Pediatric Sedation Dentistry
Sedation dentistry refers to the use of medically induced relaxation techniques during dental procedures. Sedation may be used for a variety of reasons from lengthy, complex procedures to easing anxiety for nervous patients.
Benefits of Pediatric Sedation Dentistry
Children can benefit from sedation dentistry in a variety of ways:
- Soothe anxiety. Children who are anxious or fearful about receiving dental care can relax with the help of sedation.
- Reduced need for anesthesia. Sedation can mean that less local anesthesia is needed for procedures.
- Procedures seem shorter. Lengthy procedures seem shorter for the patient with the help of sedation. It can make it easier for children to sit still for longer periods of time.
- Patients with special needs. Patients with special needs can sometimes benefit from the use of sedation to reduce the stress of the experience.
Types of Sedation We Provide
We offer the following sedation options:
- Nitrous oxide. The most commonly used sedation option for children is nitrous oxide. Nitrous oxide is a gas that is inhaled through a mask worn over the nose. It provides a calming sensation that helps children relax. It takes effect quickly and wears off quickly as the child breathes normal room air.
- Conscious sedation. An oral sedative is used to achieve conscious sedation. There are a few different medications used for oral sedation, and they come in pill or liquid form. The child should take the sedative prior to their appointment so that it has time to take effect. They may feel groggy or sleepy while under sedation, but will still be awake. The effects of the sedative may take a few hours to wear off after the procedure, so the child should rest at home for the remainder of the day.
- IV sedation. A sedative can be administered intravenously that provides a deeper level of sedation. The child will still be conscious enough to respond to questions and requests, but may not remember anything about the procedure afterwards. This type of sedation is often used for complex or lengthy procedures, or for children who have extreme difficulty receiving dental treatment.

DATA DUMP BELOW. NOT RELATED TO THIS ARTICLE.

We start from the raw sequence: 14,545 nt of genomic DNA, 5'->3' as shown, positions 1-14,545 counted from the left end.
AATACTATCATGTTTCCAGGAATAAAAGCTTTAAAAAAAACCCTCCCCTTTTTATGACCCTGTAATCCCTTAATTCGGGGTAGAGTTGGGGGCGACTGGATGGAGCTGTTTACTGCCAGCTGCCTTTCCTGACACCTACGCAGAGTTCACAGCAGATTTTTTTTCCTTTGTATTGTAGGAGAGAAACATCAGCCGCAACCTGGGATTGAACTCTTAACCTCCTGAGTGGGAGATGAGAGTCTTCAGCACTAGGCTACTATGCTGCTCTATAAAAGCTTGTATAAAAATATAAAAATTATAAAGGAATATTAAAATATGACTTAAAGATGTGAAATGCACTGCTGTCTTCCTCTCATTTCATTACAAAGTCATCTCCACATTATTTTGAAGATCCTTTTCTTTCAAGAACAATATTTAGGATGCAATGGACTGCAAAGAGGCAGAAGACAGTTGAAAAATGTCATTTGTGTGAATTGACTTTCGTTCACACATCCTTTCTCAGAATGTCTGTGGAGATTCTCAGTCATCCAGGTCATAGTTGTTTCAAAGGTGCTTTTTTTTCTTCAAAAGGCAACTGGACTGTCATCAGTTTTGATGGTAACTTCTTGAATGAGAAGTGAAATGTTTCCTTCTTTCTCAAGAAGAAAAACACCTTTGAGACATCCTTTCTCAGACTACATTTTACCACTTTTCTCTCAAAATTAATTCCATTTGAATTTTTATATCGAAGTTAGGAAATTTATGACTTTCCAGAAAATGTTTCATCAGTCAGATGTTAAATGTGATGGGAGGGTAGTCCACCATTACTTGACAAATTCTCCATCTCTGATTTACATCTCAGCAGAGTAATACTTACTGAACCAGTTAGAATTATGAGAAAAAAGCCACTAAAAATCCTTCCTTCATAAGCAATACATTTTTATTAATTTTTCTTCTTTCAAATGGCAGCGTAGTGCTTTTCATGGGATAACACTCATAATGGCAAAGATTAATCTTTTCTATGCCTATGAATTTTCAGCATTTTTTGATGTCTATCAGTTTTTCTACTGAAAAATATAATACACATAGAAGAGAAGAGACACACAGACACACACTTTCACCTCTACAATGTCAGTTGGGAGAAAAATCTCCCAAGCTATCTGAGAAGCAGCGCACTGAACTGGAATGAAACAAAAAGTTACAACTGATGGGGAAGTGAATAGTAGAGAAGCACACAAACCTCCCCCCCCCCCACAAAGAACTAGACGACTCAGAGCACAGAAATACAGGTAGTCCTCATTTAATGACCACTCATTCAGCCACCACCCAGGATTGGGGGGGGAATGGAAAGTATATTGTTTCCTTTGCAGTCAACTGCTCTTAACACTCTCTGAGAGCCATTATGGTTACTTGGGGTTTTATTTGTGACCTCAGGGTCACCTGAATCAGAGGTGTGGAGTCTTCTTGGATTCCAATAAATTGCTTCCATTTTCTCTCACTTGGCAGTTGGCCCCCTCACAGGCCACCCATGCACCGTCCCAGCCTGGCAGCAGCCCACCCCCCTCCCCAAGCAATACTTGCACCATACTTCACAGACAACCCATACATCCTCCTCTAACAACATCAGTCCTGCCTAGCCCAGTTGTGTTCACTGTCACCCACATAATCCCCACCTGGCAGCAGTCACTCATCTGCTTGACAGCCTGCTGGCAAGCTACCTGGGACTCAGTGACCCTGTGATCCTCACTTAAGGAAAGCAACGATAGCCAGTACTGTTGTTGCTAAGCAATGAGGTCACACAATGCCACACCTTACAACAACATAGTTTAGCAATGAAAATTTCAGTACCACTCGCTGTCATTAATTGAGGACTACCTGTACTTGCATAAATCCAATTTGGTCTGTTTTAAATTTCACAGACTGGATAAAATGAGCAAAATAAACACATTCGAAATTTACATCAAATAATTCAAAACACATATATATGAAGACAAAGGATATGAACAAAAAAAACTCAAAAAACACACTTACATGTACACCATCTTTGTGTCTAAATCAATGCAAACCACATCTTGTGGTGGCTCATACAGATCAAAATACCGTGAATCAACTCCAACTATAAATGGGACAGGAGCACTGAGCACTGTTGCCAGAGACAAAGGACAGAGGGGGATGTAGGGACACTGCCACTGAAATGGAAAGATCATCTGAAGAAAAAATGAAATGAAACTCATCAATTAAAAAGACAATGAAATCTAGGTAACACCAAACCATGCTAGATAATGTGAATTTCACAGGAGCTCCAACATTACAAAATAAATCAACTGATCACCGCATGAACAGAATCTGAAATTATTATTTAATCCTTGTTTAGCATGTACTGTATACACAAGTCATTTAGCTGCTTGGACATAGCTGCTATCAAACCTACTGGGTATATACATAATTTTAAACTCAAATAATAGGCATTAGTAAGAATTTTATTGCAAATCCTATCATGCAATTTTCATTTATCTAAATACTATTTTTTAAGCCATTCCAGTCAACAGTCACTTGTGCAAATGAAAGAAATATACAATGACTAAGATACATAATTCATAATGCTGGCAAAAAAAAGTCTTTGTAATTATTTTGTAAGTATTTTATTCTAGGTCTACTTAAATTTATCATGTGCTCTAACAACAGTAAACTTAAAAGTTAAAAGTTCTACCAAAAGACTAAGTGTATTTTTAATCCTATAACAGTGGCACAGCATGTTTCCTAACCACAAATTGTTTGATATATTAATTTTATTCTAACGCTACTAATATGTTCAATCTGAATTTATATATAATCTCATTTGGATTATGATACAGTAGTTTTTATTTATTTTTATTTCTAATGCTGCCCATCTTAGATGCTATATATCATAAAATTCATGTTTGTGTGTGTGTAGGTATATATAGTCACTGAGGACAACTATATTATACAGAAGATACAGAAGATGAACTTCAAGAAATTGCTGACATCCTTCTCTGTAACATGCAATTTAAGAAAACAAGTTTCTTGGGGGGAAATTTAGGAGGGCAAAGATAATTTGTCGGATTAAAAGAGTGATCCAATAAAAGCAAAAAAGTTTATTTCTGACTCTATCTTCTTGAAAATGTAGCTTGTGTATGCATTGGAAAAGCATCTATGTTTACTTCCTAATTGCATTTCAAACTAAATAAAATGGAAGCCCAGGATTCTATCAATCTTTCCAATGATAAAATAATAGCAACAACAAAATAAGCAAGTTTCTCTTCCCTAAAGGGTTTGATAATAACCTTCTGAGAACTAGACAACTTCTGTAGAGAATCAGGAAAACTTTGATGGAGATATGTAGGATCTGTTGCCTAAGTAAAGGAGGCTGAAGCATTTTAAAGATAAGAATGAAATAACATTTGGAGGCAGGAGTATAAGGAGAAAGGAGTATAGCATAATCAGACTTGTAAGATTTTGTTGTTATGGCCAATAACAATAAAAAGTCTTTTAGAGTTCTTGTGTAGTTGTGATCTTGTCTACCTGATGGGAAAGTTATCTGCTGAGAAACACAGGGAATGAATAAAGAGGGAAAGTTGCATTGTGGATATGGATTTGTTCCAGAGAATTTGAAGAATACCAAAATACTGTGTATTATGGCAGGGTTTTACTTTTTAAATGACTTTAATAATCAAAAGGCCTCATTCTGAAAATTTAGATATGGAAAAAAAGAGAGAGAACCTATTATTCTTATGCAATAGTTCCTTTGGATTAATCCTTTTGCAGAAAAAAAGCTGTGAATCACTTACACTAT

- Outpatient general anesthesia. For some procedures a deeper level of sedation is needed. Outpatient general anesthesia is performed in a hospital setting under the care of an anesthesiologist. The child will be completely unconscious during the procedure, but will still go home the same day in most cases.
FAQs About Sedation Dentistry for Children
How long does it take sedation to wear off?
It depends on the type of sedation. Nitrous oxide takes effect and wears off in just a few seconds to a few minutes at the most. Oral sedation and IV sedation may take a few hours to wear off. General anesthesia can leave the patient feeling tired or groggy much longer because they are more deeply sedated, but they should feel more like their usual self by the next day.
What’s the difference between IV sedation and general anesthesia?
While under IV sedation the patient will feel as if they are asleep and likely won’t remember anything about the procedure, but they can still speak and respond to requests. General anesthesia renders the patient completely unconscious so that they cannot talk or move. General anesthesia must be administered in a hospital setting, but IV sedation can be used in the dentist’s office.
What does nitrous oxide feel like?
Most patients describe it as a euphoric feeling. Legs and arms may feel heavy and the fingers and toes may feel tingly. Overall the patient will feel relaxed and calm.
When can my child return to school and normal activities after sedation?
Again, it depends on the type. After nitrous oxide most children can resume their regular activities immediately after leaving the dental office. For oral sedation, IV sedation, and general anesthesia, it is best to refer to your dentist regarding activity after sedation.